Will energy prices go down?

3 min read published on September 15, 2022

As contract renewal time approaches, there have been warnings that UK businesses face a “cliff edge” with their energy costs. Roughly 70% of businesses renew their fixed-term energy contracts in October, but this time the terms on offer from suppliers will be very different. Since there is no price cap on energy bills for businesses, businesses coming to the end of a two-year fixed price contract might be facing a five-fold increase in energy costs. (Those on annual contracts may well be paying double what they paid last year.)

The new Prime Minister has announced a £150bn package of support to help the UK with rising energy prices, but it is not yet clear how much of this money businesses will get – some sources are reporting £40bn - or how the help will work in practice. We do know that support for businesses will be much shorter-lived than help with domestic bills; while household bills will be capped until 2024, the “equivalent support” offered to businesses and public sector organisations is planned to last just six months.

The new normal

If businesses can get through the winter with government support, can they expect lower prices in the spring? It seems unlikely. Analysts Cornwall Insight recently said: “Prices are already rocketing past what we previously would have regarded as record highs in 2021, and, while today’s peaks will pass…there is little expectation for them to sustain a return to the levels previously thought of as normal.” Their forecast shows that even by 2030, prices will not have returned to pre-2021 levels unless something significant changes such as geopolitical issues or monetary policy. They suggest that businesses need to come to terms with high prices as the “new normal”.

Energy-intensive businesses have been feeling the impact of rising prices for some time, and many have already taken steps to reduce their exposure. This often means moving away from traditional supplier contracts and instead signing a corporate power purchase agreement (CPPA). This means committing to buy energy directly from a renewable energy generator at an agreed price.

There are many advantages to signing a CPPA. One is the longer duration, in contrast with the market for regular supplier contracts where the terms are getting shorter. Some of the regular contracts currently on offer are for as little as three months. But a CPPA is typically set for 10 to 15 years, offering welcome longer-term certainty.

Price is another advantage. The price per unit for power sourced through a CPPA is agreed either for a specified period or for the duration of the whole contract. This could be a flat rate, or linked to the Consumer Price Index with an agreed ceiling. CPPA pricing is dynamic and affected by a host of factors, from construction and shipping costs to wholesale energy prices. (At the start of this year, the average fixed 10-year CPPA price was around £65/MWh and it is now closer to £90/MWh.) But it is almost always lower than market price. (Our guide to CPPAs explains a lot more about the different contract types.)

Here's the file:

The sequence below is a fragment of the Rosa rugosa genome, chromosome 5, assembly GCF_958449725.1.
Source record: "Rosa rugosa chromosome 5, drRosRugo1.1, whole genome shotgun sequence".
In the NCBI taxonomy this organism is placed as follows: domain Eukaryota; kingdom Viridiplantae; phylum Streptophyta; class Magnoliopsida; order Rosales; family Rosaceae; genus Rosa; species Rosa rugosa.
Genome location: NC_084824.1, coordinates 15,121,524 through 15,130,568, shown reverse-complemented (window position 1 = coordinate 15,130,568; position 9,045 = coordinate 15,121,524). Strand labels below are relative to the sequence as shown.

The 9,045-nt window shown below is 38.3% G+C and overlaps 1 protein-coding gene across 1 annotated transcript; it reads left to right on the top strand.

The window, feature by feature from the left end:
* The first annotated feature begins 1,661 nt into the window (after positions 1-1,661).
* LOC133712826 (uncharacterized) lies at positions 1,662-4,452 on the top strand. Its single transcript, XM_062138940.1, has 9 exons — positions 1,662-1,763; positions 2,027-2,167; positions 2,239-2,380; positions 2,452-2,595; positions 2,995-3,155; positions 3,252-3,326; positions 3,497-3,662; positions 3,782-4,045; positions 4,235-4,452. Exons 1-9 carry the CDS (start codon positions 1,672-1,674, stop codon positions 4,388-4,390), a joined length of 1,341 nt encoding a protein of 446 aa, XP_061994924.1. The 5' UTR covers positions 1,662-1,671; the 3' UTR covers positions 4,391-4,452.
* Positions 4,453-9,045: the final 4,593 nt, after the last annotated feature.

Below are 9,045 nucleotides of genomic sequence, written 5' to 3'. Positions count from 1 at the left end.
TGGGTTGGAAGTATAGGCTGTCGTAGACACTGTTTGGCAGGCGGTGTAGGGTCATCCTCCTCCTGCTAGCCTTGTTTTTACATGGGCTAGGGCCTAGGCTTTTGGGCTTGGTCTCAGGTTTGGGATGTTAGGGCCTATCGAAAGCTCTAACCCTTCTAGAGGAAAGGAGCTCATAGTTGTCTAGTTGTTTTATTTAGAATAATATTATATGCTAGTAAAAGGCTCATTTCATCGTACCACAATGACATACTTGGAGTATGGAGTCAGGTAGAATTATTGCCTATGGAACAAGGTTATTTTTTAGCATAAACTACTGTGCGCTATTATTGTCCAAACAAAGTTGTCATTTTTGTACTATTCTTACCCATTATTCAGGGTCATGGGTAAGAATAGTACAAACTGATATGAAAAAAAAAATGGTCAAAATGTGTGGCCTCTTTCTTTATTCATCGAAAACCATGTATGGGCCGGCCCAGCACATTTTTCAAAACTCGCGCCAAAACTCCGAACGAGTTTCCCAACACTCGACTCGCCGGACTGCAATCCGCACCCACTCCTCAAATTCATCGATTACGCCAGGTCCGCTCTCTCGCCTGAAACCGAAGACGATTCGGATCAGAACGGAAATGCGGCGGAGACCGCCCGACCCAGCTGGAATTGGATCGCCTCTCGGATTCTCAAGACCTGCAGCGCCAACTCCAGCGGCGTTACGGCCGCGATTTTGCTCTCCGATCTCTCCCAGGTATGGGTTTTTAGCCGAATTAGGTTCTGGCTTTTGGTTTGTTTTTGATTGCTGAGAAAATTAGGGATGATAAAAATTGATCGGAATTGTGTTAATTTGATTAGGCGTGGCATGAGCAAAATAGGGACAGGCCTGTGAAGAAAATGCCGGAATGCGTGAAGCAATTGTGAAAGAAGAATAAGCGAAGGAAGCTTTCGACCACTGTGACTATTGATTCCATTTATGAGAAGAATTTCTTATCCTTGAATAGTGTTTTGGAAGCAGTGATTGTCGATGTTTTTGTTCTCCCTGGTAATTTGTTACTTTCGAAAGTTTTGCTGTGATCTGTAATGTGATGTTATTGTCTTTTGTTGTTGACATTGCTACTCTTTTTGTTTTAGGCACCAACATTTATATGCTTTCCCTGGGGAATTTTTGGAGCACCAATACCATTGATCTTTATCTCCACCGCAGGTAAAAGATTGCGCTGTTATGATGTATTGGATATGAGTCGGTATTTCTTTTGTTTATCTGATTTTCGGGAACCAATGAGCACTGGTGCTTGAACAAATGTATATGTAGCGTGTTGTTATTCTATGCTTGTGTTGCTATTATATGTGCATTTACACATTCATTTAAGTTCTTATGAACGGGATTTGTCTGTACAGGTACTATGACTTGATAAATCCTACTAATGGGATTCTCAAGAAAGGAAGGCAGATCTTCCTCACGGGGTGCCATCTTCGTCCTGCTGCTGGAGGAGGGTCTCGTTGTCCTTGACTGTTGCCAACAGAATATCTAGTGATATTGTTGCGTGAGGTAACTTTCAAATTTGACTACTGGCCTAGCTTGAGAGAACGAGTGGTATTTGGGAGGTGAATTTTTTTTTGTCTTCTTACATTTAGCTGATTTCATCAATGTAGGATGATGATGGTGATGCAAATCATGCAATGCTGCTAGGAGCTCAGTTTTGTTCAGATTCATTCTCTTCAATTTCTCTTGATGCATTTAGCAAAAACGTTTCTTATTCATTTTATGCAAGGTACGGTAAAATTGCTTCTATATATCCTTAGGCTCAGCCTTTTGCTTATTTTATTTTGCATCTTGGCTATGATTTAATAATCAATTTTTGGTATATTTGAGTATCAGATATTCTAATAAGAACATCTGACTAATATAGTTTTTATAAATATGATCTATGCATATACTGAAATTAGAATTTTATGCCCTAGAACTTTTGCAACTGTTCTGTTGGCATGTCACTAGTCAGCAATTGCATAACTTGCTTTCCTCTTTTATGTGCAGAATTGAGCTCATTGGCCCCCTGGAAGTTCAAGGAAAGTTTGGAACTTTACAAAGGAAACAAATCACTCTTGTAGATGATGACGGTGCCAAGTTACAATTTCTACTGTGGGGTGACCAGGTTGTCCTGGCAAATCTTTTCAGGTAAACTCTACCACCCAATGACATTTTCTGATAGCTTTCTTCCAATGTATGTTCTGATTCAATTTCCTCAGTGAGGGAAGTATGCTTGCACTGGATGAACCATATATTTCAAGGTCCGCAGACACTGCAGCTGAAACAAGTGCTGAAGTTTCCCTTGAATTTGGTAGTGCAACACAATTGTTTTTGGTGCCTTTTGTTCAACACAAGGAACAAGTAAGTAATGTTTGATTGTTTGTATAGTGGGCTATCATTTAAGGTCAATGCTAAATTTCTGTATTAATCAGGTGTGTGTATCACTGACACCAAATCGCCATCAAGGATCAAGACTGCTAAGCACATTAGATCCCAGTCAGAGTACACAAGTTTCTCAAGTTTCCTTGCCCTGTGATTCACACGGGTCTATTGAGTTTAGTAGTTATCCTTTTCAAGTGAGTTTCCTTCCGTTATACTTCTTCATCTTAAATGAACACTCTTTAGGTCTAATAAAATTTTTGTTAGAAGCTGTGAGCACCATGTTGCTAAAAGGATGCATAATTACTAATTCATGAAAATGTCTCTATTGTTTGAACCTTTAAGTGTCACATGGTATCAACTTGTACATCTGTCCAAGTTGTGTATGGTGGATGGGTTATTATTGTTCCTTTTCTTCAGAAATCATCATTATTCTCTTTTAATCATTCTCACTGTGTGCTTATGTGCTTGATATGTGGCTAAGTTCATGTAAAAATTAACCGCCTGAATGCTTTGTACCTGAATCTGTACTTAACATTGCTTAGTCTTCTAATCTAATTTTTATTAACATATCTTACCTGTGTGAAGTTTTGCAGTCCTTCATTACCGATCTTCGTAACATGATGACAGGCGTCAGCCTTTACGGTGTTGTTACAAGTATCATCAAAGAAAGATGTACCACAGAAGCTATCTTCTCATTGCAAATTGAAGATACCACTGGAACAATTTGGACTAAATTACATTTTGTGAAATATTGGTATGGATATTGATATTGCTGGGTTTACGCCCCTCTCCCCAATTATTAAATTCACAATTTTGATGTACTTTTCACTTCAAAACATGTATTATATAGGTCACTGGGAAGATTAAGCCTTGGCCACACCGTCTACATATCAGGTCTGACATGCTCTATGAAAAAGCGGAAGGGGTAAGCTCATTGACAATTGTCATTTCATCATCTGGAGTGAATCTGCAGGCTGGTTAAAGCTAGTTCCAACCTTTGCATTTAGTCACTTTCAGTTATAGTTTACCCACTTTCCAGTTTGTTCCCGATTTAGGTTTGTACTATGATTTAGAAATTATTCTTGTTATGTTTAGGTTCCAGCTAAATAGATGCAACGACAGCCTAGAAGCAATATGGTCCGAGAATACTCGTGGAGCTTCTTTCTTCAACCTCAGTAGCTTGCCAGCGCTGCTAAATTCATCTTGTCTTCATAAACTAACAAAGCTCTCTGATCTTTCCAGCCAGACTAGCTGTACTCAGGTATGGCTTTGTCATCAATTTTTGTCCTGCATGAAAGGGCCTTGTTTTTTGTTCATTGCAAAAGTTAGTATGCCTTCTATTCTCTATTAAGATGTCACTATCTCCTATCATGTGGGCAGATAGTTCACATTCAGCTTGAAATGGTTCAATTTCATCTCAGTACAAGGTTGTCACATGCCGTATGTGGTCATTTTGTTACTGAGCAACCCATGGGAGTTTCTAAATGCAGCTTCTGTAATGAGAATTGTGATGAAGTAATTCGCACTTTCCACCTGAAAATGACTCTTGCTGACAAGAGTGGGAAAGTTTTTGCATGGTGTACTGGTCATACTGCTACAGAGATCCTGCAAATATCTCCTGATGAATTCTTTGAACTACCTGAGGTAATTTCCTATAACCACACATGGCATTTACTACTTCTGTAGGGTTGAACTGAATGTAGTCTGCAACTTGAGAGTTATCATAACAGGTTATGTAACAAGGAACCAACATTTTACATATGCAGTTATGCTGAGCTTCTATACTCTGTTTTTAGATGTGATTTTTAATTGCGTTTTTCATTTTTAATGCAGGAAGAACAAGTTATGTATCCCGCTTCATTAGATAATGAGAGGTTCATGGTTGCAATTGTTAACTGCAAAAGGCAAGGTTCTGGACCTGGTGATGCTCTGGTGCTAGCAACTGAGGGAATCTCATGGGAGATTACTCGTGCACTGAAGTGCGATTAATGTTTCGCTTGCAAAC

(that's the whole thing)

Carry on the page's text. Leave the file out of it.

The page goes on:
Weathering the storm

Pricing isn’t the only issue facing UK businesses. Security of supply is another headache. Because the UK is one of the heaviest gas consumers in Europe, uncertainty over gas imports is a concern. The National Grid is preparing for the possibility of ongoing power shortages, and over the summer it was reported that planned shutdowns could be on the cards. For energy-intensive businesses, this means reduced productivity and potential damage to equipment.

Liz Truss ruled out energy rationing in her final hustings before becoming leader, but this could cause even bigger problems. If energy supply drops beyond the point of meeting demand, there could be shutdowns anyway – just unplanned ones. While a schedule of planned downtime could work with businesses and their needs, perhaps building in certain exemptions, unexpected blackouts would cause chaos.

Businesses need to respond proactively to all this uncertainty by coming up with their own energy security strategy. ENTRNCE has created a guide specifically for energy-intensive businesses about how to protect yourself from rising costs and gain energy security while also making progress towards net zero goals. It would be disastrous to wait for government to act or for external forces to bring energy prices down. It’s time to take control and make a plan.

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Picture of Jaron Reddy - Business Lead UK

Published September 15, 2022

Jaron Reddy - Business Lead UK